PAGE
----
The huge rate of reported failure on iVotronic systems may also may be due to the fact that the company's "quality control" has been notoriously dismal over the years, as seen in this Emmy-nominated, but otherwise almost-completely-ignored 2006 investigative report revealing the machines were originally built in a Filipino sweat-shop where the entirety of quality control testing consisted of a "shake test." (Yes, that means precisely what it sounds like, the machines are shaken to see if there are any loose screws, and if not, they pass quality control tests!)
The ES&S iVotronics are also the very same systems which:
- Inexplicably reported the selection of Alvin Greene, an unemployed military vet who'd never campaigned and had no campaign website, as the "winner" over four-term state legislator and former Circuit Court Judge Vic Rawl to be this year's Democratic Party nominee for the U.S. Senate in South Carolina last June.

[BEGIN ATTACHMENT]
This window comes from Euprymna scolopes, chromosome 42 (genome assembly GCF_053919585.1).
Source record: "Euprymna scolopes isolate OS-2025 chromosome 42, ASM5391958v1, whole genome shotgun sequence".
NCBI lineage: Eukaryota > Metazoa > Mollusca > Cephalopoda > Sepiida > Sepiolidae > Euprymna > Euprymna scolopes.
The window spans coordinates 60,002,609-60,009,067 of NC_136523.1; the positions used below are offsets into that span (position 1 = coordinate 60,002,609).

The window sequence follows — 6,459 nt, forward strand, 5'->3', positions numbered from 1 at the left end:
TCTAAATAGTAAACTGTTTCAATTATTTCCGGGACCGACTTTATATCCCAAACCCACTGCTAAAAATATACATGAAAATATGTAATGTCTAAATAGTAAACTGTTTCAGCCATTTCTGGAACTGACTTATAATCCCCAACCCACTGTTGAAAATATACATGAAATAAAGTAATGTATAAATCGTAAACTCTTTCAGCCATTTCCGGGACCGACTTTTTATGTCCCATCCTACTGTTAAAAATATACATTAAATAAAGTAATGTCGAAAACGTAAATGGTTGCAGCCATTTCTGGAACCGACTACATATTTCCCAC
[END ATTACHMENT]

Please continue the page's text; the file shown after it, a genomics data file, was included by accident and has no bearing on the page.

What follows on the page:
- Inexplicably lost a full 18,000 votes in Sarasota, Florida, in a 2006 special election in the 13th Congressional District between Christine Jennings (D) and Vern Buchanan (R). The Republican Buchanan was declared the "winner" by just 369 votes despite the thousands of missing votes in the Democratic stronghold county and even the Republican's own wife reporting a problem in her attempt to try and vote for him.
- Are used across much of Arkansas where thousands of votes for Republican candidates for the U.S. Senate inexplicably disappeared in the days following the primary election in Monroe County this past May.